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What Investors Should Do After the Fed Meeting

As stocks and bonds continue to slide, the Fed’s fight against inflation means investors need to keep their seat belts buckled.

Fresh losses in the stock and bond markets following this week’s Federal Reserve meeting make one thing clear for investors: Be prepared for still more turbulence ahead.

The central bank this week raised the federal-funds rate by 0.75% for an unprecedented third-straight meeting, taking the funds rate target to 3.0% to 3.25%. At the same time, Fed officials indicated they expect continued rate increases that could take this key short-term rate to 4.6% next year. (Stay updated with our look at the November Fed meeting.)

In addition, while it sometimes can be difficult for investors to interpret what Fed officials mean, the message was clear when Chairman Jerome Powell spoke following the decision to again aggressively raise interest rates: The Fed will do what it takes to get inflation down from 40-year highs. And to do that will mean slowing down the economy.

“We have got to get inflation behind us. I wish there were a painless way to do that, there isn't,” Powell said. That pain, he said, includes higher rates, slower growth, and a weaker jobs market.

And while Powell didn’t say it directly, that increasingly is expected to include a recession, not just a so-called soft-landing where the economy cools off but doesn’t shrink.

“As an investor it’s not an easy message to hear,” says Chris Konstantinos, chief investment strategist at the RiverFront Investment Group.

Here are six takeaways for investors:

Rates Will Keep Rising

There clearest takeaway from the Fed meeting is that short-term interest rates will continue to rise, and they will keep raising rates until officials are comfortable with the idea that inflation has really turned the corner and is heading lower.

“The Fed has been surprisingly clear about the direction it’s going to take,” says Jason Trennert, chief investment strategist at Strategas Research Partners. While the Fed officially has a dual mandate of delivering maximum sustainable employment and stable prices, “for all intents and purposes, the Fed has only one mandate right now and that’s price stability.”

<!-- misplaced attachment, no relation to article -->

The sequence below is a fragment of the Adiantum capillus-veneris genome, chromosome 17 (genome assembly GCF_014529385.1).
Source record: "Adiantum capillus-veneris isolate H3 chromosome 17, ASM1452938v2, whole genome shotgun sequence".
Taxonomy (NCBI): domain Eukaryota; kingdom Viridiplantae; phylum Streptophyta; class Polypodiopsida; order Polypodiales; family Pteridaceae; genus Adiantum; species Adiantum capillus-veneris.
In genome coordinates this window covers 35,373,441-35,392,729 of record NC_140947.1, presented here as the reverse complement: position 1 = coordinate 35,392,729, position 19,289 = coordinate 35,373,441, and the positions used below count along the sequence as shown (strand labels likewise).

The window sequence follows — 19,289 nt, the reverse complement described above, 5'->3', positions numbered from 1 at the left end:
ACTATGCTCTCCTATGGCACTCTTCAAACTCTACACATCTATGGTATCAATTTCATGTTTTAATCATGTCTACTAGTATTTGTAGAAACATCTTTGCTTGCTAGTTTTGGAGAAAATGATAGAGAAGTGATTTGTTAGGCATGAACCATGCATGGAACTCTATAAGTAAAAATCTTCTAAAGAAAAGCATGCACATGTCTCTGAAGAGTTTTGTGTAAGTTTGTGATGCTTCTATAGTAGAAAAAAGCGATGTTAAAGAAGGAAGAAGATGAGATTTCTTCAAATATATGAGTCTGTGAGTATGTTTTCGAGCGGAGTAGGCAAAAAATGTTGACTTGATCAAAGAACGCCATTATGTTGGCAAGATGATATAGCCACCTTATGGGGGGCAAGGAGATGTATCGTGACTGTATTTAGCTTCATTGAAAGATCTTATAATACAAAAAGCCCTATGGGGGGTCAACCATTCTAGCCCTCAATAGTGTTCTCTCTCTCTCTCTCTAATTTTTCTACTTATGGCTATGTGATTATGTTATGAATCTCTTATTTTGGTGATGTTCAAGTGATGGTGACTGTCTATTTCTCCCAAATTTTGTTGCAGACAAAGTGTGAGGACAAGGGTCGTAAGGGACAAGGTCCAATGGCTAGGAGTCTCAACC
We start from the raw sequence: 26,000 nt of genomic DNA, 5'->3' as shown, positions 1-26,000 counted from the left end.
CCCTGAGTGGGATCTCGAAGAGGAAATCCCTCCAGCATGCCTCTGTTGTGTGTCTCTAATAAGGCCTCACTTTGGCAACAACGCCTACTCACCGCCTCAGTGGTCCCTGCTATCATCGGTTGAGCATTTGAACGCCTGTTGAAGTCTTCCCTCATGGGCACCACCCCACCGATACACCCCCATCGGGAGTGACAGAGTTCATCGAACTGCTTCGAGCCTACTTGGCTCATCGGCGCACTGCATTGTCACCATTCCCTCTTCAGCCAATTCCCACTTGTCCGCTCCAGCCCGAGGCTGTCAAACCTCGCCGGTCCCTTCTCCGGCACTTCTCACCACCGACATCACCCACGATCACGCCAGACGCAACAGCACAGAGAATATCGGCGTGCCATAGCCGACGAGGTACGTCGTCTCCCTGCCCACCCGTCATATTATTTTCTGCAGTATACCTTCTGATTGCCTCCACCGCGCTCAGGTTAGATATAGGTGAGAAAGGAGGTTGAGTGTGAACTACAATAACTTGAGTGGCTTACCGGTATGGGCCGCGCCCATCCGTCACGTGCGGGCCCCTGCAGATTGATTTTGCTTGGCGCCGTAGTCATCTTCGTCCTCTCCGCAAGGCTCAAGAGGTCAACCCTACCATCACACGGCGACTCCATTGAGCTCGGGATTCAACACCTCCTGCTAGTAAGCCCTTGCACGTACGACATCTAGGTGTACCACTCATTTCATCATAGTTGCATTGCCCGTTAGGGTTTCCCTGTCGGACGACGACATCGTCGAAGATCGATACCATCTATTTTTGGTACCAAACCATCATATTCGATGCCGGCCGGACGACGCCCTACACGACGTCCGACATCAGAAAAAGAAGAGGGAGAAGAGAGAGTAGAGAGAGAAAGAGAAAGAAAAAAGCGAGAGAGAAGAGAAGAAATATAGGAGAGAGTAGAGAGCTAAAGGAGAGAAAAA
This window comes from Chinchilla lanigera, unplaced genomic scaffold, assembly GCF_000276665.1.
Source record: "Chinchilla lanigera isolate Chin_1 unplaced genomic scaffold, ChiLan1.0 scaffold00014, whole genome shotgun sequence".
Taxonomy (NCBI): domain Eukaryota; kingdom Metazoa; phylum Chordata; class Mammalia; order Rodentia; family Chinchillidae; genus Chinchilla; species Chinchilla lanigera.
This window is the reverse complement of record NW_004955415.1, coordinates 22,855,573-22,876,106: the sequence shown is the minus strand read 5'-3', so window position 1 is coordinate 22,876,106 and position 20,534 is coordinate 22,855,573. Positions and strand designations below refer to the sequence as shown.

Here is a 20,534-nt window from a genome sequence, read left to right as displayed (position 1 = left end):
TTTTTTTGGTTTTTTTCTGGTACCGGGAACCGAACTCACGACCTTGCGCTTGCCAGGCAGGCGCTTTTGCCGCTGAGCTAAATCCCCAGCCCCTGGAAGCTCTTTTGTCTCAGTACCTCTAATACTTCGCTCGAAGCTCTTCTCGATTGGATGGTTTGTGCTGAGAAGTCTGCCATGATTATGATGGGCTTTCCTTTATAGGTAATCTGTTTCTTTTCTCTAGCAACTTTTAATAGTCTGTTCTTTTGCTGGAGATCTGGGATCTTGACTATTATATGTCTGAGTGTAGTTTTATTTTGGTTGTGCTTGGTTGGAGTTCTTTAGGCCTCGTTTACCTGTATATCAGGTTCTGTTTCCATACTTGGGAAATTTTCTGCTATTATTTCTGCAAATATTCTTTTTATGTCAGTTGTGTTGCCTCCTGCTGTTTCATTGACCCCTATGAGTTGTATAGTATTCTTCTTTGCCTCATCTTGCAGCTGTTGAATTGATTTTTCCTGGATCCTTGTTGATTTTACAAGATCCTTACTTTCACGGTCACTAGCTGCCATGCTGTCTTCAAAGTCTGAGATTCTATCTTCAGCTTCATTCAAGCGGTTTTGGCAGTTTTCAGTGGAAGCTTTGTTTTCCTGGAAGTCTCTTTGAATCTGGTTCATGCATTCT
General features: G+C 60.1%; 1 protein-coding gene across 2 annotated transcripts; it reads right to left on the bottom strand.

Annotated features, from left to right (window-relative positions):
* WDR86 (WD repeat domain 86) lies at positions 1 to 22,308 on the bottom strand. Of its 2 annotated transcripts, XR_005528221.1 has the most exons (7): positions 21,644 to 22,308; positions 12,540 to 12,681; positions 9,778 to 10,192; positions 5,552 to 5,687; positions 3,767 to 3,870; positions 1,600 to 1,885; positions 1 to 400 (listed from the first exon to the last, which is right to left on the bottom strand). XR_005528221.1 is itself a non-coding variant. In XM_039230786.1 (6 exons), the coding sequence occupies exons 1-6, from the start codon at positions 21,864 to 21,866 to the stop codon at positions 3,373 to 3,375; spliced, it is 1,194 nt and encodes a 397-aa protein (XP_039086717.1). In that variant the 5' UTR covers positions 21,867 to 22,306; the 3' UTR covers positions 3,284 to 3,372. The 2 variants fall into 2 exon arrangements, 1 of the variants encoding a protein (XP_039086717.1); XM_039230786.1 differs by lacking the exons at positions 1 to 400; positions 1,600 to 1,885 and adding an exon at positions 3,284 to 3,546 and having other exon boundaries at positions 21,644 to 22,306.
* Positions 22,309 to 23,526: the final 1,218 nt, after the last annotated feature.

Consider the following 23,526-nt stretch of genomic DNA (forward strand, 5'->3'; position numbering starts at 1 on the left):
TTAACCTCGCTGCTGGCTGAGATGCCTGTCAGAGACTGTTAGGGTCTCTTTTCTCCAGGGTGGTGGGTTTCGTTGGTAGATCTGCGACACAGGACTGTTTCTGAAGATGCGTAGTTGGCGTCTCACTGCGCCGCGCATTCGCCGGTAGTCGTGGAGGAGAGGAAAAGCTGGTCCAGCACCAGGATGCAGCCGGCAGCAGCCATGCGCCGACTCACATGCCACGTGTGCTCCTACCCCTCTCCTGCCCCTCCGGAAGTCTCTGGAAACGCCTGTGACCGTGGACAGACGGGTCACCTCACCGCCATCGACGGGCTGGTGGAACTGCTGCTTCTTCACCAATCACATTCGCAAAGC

Currently, the Fed’s projections suggest that the federal-funds rate will rise by another percentage point by the end of the year, an exceptionally fast pace for rate increases by historic standards.

In a bit of a twist, the fact that the economy has remained as healthy as its been— especially the job market—may mean the Fed will feel more comfortable staying on an aggressive rate hike path. In addition, the fact the rates have been lifted as much as they have means that when it comes time to lower rates, there is also plenty of room to bring them down, says Matt Freund, head of fixed income strategies and co-chief investment officer at Calamos Investments.

“The Fed generally believes they have room to tighten without lasting damage,” he says. Freund adds that he believes the Fed will be able to slow down its rate hikes as we move into next year.

A Recession Is Looking More Likely

It’s not just Powell’s comments that have market watchers looking for a more meaningful economic slowdown. The warning signs in the markets and the economy are increasingly flashing yellow about the potential for an economic downturn. (Technically, gross domestic product growth has already been negative for two quarters, which is generally seen as a recession.)

In the bond market, short-term interest rates are now meaningfully above long-term interest rates , which is known as an inverted yield curve, and is historically a strong indicator a recession is coming.

In the wake of the Fed meeting, “We’ve seen further inversion, which suggests that the probability of a hard landing is increasing,” says RiverFront’s Konstantinos.

In the real economy, data is accumulating that a slowdown is building. Richard Weiss, chief investment officer for multi-asset strategies at American Century Investments, notes that manufacturing surveys are almost uniformly pointing to a contraction, and now evidence is growing of a slowdown in the housing market.

“It’s becoming more apparent now that this thing ain’t getting better in the near term, it’s getting worse,” he says.

Keep an Eye on the Earnings Outlook

While fears of a recession have been building for months, the stock market has been supported by continued strong corporate earnings. The question is at what point will earnings roll over and turn negative.

“People have been taking down their expectations down for earnings growth,” says Strategas’ Trennert, but not yet factoring in a decline. “We’ve never had a recession without earnings being down.” In the average recession, he says, earnings fall 30% and the median decline is 22%.

The tricky aspect of this for investors is that in a matter of weeks, third-quarter corporate earnings will come out. However, they’ll largely reflect an economy with continued strong consumer spending and a strong job market, albeit with the continued pinch from inflation.